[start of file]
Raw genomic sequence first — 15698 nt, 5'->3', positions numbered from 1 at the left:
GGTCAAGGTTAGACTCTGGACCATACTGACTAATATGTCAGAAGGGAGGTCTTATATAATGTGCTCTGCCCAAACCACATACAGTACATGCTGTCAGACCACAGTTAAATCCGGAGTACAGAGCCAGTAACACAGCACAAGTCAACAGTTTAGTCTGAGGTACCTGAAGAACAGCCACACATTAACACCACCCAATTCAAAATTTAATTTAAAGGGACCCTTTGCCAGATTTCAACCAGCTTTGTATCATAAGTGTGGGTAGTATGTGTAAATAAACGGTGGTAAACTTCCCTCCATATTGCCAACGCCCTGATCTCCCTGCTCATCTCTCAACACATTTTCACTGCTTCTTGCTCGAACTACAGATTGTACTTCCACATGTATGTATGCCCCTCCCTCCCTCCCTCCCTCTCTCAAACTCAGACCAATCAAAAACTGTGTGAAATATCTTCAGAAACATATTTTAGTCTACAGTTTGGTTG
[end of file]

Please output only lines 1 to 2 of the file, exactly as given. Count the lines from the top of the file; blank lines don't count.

Raw genomic sequence first — 15698 nt, 5'->3', positions numbered from 1 at the left:
GGTCAAGGTTAGACTCTGGACCATACTGACTAATATGTCAGAAGGGAGGTCTTATATAATGTGCTCTGCCCAAACCACATACAGTACATGCTGTCAGACCACAGTTAAATCCGGAGTACAGAGCCAGTAACACAGCACAAGTCAACAGTTTAGTCTGAGGTACCTGAAGAACAGCCACACATTAACACCACCCAATTCAAAATTTAATTTAAAGGGACCCTTTGCCAGATTTCAACCAGCTTTGTATCATAAGTGTGGGTAGTATGTGTAAATAAACGGTGGTAAACTTCCCTCCATATTGCCAACGCCCTGATCTCCCTGCTCATCTCTCAACACATTTTCACTGCTTCTTGCTCGAACTACAGATTGTACTTCCACATGTATGTATGCCCCTCCCTCCCTCCCTCCCTCTCTCAAACTCAGACCAATCAAAAACTGTGTGAAATATCTTCAGAAACATATTTTAGTCTACAGTTTGGTTG